Thinking Aloud: Initial Thoughts on nVidia's Shield

By Published March 31, 2014 at 3:18 am

While at GTC 2014, nVidia passed out a free SHIELD to every attendee willing to pick up the 4-pound box. After figuring out how to get the thing home, I've finally had some hands-on time with the SHIELD in the comfort of a home (read: not pressured by PR from all sides on a convention floor). I'm not ready to write a full review just yet; actually, I haven't tested the remote rendering functionality yet -- the biggest feature -- but I've had some fun with Android games.

The injection mold for the SHIELD. Learn more about how it's made here.

What is the nVidia Shield? 

I first wrote about nVidia's SHIELD way back at CES 2013, at which point we erroneously—along with most other media outlets—called it a "handheld console." NVidia was quick to email editors and clarify that the device is, in fact, not a console - but a standalone Android device which is capable of exporting render and compute functionality to a GTX-equipped system. The Shield effectively acts as a screen and a controller, but you're able to perform all the draw calls and computational workload on a GTX-equipped rig, push that to the SHIELD, and even export that to a TV or other display. Now, my own initial skepticism probably said the same thing you're saying: "Wait. Why don't I just play on my computer if it's already rendering it?"

There are definitely times it's nice to be able to move around to other rooms; if you've got a big TV, this turns your system into somewhat of a portable render rig while the Shield acts as a liaison between the TV and PC. This stated, the Shield is still equipped with a fairly powerful TEGRA 4 processor, which uses a 4-core ARM A15 CPU and a 72-core TEGRA 4 GPU component; 72 cores might not sound like a lot when matched against, say, a Titan Z's 5760 CUDA cores and 2xGK110 GPUs, but it's a damn lot compared to 4-core GPUs found on most phones.

nvidia-shield2

And this is a topic for another article, but I think we'll all be seeing TEGRA a lot more in the future; I have a strong suspicion that it will slowly creep its way up the chain, moving from mobile to higher-end devices. NVidia can't integrate its NVLink with Intel, something I'll soon explain, and AMD obviously has no interest in enabling such an interface, so my thought is that TEGRA could be a potential host; the existing host is IBM's Power solution, but that doesn't exist outside of Enterprise markets and will limit growth of the new interface.

Regardless, back to the Shield.

Initial Impressions: NVidia Wants to Enforce "Quality" From the Get-Go 

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With a heavy box and heavy item inside of it, it's clear that nVidia is attempting to convey quality by sheer branding, packaging, and heftiness of the product. The controller feels a bit awkward to hold at first. Its triggers aren't curved enough and the 5" 1280x720 screen added to the weight of the rear of the device sort of pulls it downward, but I did find myself getting used to it with time. I do wish the triggers were more curved, though; that's something that Microsoft got right with the Xbox controllers.

Turning on the Shield, I was initially impressed with its high-volume speakers. The drivers are able to produce a bit of a boom thanks to the large body size of the unit, which allows sound to reverberate within the shell to create the added bass. The screen's 720p resolution is adequate for the type of gaming you'd be doing on the device and the glass is clear, bright, and has great color output. Controls are a bit awkwardly-positioned, but overall give the user a good range of options without encumbering them with a touch-only display, as most Android devices would do. The Shield's display does allow for touch input, but it isn't required for most applications or games.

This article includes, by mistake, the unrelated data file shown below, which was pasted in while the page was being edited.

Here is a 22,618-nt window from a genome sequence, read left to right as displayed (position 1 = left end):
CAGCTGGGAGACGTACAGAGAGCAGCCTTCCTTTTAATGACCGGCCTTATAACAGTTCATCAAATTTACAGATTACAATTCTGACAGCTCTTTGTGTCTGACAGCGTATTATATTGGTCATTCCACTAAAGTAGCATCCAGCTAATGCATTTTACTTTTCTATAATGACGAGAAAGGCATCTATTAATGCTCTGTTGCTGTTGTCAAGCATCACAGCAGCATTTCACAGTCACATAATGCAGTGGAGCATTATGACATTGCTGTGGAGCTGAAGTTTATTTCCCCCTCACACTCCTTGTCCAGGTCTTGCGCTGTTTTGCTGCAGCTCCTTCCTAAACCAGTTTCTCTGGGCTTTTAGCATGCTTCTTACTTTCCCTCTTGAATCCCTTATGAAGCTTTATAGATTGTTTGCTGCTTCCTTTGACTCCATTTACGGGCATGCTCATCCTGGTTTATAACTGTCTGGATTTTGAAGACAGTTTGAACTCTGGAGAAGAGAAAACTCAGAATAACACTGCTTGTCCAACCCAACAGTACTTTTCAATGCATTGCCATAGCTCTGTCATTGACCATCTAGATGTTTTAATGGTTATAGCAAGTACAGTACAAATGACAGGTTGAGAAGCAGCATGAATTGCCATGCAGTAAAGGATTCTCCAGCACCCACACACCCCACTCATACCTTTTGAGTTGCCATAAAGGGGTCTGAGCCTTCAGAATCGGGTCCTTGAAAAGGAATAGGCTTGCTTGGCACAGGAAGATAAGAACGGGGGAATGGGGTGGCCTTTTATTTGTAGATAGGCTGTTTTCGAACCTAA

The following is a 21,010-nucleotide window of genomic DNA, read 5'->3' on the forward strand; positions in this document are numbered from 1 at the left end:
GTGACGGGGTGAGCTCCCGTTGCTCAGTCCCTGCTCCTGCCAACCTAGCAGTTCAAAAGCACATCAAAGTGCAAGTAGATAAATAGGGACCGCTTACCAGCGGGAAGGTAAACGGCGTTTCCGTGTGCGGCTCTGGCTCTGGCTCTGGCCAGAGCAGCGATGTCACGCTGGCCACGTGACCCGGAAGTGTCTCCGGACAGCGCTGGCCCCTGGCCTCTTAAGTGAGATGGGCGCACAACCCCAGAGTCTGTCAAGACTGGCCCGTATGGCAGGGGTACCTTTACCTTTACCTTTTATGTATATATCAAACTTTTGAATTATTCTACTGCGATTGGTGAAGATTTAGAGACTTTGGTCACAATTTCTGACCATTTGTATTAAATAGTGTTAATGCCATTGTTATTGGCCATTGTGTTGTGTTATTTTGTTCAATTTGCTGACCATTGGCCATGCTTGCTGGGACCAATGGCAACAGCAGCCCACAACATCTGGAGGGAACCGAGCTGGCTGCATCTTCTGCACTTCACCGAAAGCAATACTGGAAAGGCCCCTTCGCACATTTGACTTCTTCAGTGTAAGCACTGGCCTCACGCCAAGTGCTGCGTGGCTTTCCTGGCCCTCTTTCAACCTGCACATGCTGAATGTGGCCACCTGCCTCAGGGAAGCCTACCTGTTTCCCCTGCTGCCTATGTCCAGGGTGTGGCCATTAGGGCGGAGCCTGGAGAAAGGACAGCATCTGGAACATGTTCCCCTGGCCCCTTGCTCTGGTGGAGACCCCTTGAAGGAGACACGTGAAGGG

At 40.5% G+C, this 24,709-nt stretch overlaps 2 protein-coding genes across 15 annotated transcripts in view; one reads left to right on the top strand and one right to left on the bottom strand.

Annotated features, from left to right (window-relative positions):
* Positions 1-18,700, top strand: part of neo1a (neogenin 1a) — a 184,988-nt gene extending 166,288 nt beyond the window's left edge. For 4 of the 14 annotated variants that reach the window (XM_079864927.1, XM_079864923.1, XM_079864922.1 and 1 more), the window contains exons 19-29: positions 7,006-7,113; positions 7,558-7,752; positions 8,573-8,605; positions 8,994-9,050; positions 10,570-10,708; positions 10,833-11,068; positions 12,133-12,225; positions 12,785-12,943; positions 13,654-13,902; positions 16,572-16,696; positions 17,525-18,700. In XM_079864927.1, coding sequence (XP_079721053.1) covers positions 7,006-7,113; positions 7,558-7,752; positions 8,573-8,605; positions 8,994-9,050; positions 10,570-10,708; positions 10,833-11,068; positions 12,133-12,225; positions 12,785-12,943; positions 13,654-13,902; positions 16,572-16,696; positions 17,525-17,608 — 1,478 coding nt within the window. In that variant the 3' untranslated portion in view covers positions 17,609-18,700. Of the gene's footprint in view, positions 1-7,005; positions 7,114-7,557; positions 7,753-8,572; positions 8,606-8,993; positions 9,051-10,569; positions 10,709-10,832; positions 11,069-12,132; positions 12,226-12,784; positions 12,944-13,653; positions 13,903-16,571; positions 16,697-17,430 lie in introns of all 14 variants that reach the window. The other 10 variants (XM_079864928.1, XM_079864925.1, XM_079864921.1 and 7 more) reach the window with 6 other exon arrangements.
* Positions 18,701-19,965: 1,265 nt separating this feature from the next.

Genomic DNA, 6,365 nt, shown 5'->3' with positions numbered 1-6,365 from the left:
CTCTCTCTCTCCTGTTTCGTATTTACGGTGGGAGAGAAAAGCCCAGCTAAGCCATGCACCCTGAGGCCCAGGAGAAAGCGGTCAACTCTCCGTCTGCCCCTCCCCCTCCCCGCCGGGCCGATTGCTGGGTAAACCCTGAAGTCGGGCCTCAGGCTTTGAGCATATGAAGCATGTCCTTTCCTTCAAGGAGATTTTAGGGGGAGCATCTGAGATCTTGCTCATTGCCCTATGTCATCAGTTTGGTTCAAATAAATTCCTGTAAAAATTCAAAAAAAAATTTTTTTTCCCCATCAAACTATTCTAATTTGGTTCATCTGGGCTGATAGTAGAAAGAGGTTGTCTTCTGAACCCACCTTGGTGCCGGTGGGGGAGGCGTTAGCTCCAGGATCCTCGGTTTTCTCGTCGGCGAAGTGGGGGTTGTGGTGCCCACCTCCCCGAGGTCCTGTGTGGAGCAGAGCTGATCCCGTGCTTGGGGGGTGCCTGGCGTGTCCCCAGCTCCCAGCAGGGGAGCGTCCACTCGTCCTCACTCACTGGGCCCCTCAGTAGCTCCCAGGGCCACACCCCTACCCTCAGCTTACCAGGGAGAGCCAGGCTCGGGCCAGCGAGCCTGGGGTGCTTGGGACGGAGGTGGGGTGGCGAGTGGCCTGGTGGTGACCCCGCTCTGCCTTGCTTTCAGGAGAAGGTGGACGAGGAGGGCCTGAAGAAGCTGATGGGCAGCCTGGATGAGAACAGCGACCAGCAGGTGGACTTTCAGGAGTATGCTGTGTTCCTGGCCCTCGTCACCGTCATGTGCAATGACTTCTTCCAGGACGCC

All Android games will work on the Shield. Some developers have been "encouraged" by nVidia to produce Shield-specific control schemes or games; the fact is that the Shield can output far higher-fidelity graphics than most other consumer Android devices on the market, so taking advantage of that extra compute power means exclusive titles are required to some degree.

Overall, I've had fun with the controller so far. I can't stand playing games on my phone; using your display as your input device is horridly encumbering, which is only worsened when the gyroscope is deployed as additional input, since you're not rotating your display and putting fingers all over it. The Shield solves these issues by moving input to a more traditional controller.

Of course, the Shield is also pretty damn expensive -- it's a good price for the hardware, but that doesn't make it easier to justify when the same amount of money can be put toward a GTX 760. It's definitely a fun toy. Once I've properly tested Kepler's ability to remotely render and transmit game streams to the Shield (without detrimental latency, in theory), I'll get a full write-up and review online. We've barely even scratched the surface at this point. Still, I wanted to get some initial thoughts online for those of you wondering how I've liked it thus far.

- Steve "Lelldorianx" Burke.

Steve Burke

Steve started GamersNexus back when it was just a cool name, and now it's grown into an expansive website with an overwhelming amount of features. He recalls his first difficult decision with GN's direction: "I didn't know whether or not I wanted 'Gamers' to have a possessive apostrophe -- I mean, grammatically it should, but I didn't like it in the name. It was ugly. I also had people who were typing apostrophes into the address bar - sigh. It made sense to just leave it as 'Gamers.'"

First world problems, Steve. First world problems.

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